Gradually, the city enveloped the airport and Hongqiao is now one of the few downtown airports in China, a short cab ride to the main business areas in Shanghai about 8 miles away. Its 1980s vintage terminal was also one of my favorite sites in China – a reflection, perhaps, of the fact I rarely get to travel to anywhere very scenic in China, but hop around from booming metropolis to booming metropolis.

The old terminal has a brute, utilitarian ugliness about it, fishhook-shaped, small, cramped and comfortingly ramshackle. It’s so past-its-prime, in fact, it would not be out of place at all in the US, with its outdated urban airports like LAX, Kennedy, LaGuardia, Midway. 

The comparison with Pudong, opened ten years ago 25 miles outside the center of Shanghai, was stark. At Pudong, you whizz along long corridors on motorized walkways, and travel downtown on the world’s only commercial Mag-Lev train. If Pudong is glass and steel, Hongqiao was cement and plastic. 

But, again, all this now belongs to the past tense. The new Hongqiao Terminal is, if anything, more loudly and verbosely modern than Pudong when it opened. I had no idea it was even being built, it’s so far away from the old facility, on what was the back fringe of old Hongqiao. It’s a 20-minute shuttle ride between the two. All domestic flights now operate from the new terminal, and my hunch is that the old terminal will not be standing for very much longer. Civic leaders clearly came to see it as an eyesore, an embarrassingly “Third World” entry-point for a city busily striving to become the world’s next great commercial and financial capital.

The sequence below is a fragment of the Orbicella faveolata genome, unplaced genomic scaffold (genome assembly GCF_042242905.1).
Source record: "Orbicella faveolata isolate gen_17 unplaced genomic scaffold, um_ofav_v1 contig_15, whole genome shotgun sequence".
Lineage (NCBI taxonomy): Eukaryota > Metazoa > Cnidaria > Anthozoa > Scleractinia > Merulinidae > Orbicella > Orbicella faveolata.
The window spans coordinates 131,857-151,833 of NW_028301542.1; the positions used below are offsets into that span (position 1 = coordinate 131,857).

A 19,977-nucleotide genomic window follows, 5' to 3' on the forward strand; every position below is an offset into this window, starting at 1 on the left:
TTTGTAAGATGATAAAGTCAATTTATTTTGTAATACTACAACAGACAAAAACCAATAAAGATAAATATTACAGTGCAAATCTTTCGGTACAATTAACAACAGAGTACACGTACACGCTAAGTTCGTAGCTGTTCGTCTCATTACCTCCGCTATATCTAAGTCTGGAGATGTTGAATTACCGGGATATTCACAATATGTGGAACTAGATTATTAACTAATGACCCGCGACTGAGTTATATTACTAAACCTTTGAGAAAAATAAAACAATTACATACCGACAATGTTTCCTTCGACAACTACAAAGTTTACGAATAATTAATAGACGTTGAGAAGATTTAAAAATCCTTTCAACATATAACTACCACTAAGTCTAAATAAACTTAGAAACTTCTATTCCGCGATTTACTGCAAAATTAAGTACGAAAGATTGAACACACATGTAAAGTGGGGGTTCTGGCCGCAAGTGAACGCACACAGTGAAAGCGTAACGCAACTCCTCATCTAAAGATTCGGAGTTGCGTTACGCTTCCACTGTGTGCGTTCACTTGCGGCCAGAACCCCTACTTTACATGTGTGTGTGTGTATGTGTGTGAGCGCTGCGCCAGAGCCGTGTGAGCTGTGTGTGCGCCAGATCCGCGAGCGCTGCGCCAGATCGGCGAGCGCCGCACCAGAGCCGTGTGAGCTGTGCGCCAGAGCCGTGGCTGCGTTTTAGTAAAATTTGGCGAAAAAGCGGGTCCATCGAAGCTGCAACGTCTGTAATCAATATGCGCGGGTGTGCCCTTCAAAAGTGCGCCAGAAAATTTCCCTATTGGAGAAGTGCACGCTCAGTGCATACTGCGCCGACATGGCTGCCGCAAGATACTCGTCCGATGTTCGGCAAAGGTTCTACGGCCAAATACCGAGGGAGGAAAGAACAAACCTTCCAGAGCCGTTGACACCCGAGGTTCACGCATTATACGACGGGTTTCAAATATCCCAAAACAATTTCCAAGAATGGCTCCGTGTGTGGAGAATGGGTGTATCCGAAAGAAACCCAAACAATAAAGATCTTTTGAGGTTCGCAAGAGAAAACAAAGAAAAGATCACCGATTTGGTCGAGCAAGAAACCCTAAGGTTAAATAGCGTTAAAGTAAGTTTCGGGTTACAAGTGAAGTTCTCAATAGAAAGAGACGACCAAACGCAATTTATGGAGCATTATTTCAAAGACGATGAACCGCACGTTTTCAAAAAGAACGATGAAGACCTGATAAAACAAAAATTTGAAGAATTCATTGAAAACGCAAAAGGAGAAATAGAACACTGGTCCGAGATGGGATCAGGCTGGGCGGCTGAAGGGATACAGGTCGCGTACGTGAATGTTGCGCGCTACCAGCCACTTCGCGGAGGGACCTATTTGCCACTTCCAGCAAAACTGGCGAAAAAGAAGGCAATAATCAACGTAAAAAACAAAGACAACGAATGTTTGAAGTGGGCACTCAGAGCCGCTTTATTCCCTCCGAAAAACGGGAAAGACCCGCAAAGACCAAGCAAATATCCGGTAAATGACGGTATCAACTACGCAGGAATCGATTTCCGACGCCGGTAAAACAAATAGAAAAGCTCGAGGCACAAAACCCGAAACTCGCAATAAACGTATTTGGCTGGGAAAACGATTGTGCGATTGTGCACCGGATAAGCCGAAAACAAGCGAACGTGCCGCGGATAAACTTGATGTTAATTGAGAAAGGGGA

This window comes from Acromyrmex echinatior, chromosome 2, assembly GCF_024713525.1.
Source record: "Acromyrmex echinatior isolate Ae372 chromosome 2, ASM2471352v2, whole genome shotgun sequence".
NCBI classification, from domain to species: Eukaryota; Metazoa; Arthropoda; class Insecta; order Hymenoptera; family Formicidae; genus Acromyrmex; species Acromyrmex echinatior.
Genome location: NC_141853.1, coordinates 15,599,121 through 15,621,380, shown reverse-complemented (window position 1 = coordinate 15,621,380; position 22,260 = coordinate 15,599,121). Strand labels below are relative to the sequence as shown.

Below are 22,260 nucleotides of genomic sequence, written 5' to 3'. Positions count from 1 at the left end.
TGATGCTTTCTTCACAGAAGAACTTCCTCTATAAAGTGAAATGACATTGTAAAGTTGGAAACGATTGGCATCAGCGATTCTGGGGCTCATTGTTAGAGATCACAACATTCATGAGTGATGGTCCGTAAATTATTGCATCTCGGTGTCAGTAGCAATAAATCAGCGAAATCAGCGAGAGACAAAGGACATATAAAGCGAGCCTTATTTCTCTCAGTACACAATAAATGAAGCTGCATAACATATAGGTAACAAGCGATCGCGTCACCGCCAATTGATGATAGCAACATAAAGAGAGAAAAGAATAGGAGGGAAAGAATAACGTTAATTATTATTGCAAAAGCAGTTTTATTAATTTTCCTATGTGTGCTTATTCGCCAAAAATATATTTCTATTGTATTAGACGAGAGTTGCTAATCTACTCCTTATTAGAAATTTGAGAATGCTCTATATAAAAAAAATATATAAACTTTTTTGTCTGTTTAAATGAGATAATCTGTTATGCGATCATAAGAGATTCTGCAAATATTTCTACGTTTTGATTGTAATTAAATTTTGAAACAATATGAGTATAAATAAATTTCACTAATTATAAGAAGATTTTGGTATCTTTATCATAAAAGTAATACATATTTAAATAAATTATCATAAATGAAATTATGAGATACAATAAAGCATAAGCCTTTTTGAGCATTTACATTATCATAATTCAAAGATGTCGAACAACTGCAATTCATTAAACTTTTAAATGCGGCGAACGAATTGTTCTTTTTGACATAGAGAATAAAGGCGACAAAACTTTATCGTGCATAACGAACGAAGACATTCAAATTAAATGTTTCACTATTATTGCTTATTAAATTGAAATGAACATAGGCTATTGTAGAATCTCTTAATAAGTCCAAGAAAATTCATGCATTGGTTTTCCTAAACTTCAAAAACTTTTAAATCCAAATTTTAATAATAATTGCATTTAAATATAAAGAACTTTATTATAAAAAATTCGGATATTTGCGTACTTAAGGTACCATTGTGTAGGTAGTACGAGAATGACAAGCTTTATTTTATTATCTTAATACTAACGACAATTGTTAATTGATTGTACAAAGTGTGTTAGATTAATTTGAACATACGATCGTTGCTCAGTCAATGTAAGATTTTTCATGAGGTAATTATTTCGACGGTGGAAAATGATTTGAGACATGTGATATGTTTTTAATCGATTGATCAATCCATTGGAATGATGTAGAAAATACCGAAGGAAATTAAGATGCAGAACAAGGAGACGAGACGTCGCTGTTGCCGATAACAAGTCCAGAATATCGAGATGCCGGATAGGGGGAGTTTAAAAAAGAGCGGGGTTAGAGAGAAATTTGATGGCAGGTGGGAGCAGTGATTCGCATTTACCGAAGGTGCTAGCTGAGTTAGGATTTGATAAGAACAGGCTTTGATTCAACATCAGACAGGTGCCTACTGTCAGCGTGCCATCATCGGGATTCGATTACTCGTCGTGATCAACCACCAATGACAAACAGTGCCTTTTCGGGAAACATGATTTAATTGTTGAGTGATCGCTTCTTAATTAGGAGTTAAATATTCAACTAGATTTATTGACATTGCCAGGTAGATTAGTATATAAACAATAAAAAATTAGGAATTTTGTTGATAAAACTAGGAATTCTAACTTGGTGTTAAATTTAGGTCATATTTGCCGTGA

There was a rush to open the new Hongqiao, since next month, the Shanghai Expo opens. The roads leading to the new terminal are still under construction, as is the subway line. Vast expanses of ground in the front and to the sides of the new building are now just barren plots, waiting for parking lots, airport hotels and rental car facilities to populate them. Our cab driver had not been yet to the new terminal and couldn’t find the departures area. 

On entering, the first impression is of a very un-Shanghai-like emptiness. The new terminal must be at least ten times larger and three times taller than the old one. The line of check-in counters stretches for half-a-mile. You get a sense of what Jonah must have felt like entering the whale. Everywhere else in Shanghai is so jam-packed that you are part of a perpetual mob scene, breathing in someone else’s exhaust. Not here. It hints at a Shanghai of the future, a city not defined mainly by its enormous and densely-packed population, but by its modernity, efficiency and polish. 

That’s just it. What’s most special, and worth preserving, about old Hongqiao is that it belongs to the Shanghai that “was”, rather than the China that “will be”.  Even the name itself is a delightful throwback. Hongqiao means “Red Flag”, a name straight out of the Maoist lexicon. 

The old axiom is very apt: “you don’t know where you’re going if you don’t know where you come from”. When Hongqiao’s old terminal goes, so too will the last conspicuous reminder of the Shanghai of thirty years ago, a city,  ever so tentatively, starting down the road of economic reform. 

A tangible part of my own history in China will also disappear. Flying into Shanghai will never be the same.